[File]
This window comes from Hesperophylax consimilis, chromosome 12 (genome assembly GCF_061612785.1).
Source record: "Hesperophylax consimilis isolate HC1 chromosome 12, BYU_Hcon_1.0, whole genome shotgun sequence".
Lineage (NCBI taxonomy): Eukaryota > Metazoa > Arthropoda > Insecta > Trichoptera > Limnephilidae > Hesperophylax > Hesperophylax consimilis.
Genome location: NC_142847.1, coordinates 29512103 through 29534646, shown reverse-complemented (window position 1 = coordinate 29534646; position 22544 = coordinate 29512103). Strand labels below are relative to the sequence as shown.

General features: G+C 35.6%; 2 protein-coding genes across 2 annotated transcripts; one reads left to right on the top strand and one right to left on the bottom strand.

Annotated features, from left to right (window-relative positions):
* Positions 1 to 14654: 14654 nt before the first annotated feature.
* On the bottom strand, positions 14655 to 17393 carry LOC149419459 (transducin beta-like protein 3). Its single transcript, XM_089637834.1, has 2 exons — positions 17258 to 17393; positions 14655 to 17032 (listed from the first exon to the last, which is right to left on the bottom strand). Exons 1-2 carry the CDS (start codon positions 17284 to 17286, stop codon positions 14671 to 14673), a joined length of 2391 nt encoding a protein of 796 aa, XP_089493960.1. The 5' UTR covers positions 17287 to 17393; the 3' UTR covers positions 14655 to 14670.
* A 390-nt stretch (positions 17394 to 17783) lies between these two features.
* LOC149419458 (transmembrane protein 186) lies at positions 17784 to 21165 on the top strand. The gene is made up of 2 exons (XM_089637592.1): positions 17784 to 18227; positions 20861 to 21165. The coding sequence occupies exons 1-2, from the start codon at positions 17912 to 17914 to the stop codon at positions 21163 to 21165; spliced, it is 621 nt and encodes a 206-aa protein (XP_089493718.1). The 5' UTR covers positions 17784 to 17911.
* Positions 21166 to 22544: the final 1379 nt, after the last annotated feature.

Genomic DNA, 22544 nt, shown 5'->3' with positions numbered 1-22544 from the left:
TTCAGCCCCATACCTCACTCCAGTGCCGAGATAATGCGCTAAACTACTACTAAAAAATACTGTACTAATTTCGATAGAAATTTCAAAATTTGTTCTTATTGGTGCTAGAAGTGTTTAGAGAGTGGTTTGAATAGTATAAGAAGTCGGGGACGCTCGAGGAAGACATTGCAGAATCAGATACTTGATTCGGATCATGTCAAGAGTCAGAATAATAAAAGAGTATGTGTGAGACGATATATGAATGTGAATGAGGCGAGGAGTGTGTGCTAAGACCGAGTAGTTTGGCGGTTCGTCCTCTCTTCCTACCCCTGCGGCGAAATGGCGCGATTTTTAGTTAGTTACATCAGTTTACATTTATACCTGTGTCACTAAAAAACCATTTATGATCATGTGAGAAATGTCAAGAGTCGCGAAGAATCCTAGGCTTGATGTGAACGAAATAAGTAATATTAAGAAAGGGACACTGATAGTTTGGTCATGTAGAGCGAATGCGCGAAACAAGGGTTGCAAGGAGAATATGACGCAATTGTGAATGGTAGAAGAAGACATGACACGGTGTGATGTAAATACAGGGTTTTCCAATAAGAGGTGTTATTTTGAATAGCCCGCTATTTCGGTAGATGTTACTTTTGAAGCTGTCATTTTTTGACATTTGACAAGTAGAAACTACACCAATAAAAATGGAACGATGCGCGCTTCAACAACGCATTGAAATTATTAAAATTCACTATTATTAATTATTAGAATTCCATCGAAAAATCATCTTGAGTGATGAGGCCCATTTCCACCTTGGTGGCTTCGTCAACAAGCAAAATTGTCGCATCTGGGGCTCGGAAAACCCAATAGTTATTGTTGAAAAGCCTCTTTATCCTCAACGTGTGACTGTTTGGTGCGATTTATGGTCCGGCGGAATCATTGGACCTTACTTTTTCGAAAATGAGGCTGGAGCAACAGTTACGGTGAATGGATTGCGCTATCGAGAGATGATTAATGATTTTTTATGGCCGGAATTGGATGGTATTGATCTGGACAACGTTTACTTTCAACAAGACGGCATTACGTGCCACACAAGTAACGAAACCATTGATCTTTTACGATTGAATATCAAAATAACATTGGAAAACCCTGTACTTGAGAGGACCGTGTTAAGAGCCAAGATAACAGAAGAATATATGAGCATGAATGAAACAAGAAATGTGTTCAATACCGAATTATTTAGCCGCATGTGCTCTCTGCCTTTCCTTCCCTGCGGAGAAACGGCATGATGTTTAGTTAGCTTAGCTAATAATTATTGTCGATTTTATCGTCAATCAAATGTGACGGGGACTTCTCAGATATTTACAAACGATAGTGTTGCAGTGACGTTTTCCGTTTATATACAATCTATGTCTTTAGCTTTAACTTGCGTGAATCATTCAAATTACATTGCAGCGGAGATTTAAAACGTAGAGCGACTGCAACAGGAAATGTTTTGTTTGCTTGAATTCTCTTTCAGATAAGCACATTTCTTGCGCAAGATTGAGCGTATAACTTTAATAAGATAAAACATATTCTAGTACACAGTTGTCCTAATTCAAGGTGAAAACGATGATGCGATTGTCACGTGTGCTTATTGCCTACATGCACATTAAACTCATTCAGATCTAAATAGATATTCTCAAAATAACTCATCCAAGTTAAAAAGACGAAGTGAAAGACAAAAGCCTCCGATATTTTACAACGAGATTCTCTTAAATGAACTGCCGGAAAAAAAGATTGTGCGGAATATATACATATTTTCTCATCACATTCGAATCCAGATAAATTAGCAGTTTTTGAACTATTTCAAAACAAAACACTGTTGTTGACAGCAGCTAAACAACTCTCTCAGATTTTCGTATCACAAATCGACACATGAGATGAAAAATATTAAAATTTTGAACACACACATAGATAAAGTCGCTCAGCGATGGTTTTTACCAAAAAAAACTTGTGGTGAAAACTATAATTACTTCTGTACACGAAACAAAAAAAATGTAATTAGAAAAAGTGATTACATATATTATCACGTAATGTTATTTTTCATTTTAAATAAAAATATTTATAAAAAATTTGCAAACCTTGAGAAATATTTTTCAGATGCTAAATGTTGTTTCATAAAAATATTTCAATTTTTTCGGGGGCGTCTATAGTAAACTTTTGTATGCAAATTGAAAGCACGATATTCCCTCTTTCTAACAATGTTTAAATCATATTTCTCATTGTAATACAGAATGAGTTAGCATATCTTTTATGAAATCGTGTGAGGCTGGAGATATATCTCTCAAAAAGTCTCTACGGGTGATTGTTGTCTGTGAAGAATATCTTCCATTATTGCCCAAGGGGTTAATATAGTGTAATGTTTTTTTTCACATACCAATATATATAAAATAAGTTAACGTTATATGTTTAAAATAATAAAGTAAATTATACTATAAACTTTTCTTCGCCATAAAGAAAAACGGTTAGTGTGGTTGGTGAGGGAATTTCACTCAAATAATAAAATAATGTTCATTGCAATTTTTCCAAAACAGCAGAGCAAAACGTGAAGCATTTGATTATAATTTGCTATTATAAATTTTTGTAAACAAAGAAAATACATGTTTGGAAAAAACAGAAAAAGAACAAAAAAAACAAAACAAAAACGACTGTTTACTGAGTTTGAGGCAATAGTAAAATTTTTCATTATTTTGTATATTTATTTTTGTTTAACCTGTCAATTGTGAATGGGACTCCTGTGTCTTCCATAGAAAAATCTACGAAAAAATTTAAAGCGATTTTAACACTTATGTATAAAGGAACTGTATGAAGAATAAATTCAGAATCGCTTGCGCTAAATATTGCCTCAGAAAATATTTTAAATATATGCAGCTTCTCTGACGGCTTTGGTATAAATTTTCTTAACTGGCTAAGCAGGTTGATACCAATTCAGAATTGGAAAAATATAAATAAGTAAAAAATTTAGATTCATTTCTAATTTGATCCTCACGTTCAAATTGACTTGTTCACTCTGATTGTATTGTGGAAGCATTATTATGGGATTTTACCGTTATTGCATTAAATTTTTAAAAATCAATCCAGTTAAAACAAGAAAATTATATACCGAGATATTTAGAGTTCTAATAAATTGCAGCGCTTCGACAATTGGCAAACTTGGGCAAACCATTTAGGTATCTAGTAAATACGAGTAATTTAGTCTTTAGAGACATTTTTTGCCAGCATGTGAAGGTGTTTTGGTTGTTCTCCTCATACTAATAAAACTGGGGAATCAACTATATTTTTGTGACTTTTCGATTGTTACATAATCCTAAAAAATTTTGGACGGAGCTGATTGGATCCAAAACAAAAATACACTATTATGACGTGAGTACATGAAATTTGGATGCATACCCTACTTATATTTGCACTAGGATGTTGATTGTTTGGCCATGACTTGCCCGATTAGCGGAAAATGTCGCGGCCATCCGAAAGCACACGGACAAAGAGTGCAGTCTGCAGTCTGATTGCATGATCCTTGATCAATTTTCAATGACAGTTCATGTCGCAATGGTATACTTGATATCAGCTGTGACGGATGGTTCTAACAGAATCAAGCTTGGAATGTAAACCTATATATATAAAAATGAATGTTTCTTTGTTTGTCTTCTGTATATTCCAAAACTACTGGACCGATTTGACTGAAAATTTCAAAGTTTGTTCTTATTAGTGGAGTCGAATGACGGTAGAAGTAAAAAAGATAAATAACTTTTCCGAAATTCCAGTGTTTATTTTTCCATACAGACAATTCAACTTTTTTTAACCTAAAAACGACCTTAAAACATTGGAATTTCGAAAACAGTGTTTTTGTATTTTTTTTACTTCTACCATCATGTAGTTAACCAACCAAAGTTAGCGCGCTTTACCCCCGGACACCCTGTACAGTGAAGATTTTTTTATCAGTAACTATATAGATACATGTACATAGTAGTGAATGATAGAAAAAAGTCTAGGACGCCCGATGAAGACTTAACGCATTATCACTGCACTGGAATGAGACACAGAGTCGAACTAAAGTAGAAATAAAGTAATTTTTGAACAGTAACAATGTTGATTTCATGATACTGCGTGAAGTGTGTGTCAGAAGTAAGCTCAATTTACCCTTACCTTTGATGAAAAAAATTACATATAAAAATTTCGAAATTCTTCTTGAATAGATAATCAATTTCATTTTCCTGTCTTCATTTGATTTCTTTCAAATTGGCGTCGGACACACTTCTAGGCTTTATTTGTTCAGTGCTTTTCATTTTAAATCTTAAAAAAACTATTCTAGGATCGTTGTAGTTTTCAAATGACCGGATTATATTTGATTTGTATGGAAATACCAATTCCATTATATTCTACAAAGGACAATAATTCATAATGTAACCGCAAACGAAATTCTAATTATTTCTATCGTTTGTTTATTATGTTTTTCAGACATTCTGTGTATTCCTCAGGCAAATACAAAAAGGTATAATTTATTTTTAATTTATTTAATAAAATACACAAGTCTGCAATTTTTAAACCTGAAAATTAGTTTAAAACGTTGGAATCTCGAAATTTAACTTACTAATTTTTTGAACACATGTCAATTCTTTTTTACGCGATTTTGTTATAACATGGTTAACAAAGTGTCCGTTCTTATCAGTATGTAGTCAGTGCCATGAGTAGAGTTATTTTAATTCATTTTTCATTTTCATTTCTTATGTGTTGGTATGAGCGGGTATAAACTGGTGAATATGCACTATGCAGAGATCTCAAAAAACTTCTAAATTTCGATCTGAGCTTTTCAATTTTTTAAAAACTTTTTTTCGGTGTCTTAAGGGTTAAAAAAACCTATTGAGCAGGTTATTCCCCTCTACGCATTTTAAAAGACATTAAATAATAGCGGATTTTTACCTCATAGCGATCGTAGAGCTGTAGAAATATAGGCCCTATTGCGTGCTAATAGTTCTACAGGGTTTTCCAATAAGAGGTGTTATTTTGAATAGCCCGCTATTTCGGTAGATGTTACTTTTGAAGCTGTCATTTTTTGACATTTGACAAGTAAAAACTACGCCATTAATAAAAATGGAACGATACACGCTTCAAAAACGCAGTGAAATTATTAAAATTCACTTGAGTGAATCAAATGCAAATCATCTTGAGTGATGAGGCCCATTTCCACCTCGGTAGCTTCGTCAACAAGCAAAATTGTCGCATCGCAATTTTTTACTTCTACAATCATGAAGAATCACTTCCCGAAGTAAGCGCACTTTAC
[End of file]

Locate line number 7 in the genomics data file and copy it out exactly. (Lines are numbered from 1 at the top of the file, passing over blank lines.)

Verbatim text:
* Positions 1 to 14654: 14654 nt before the first annotated feature.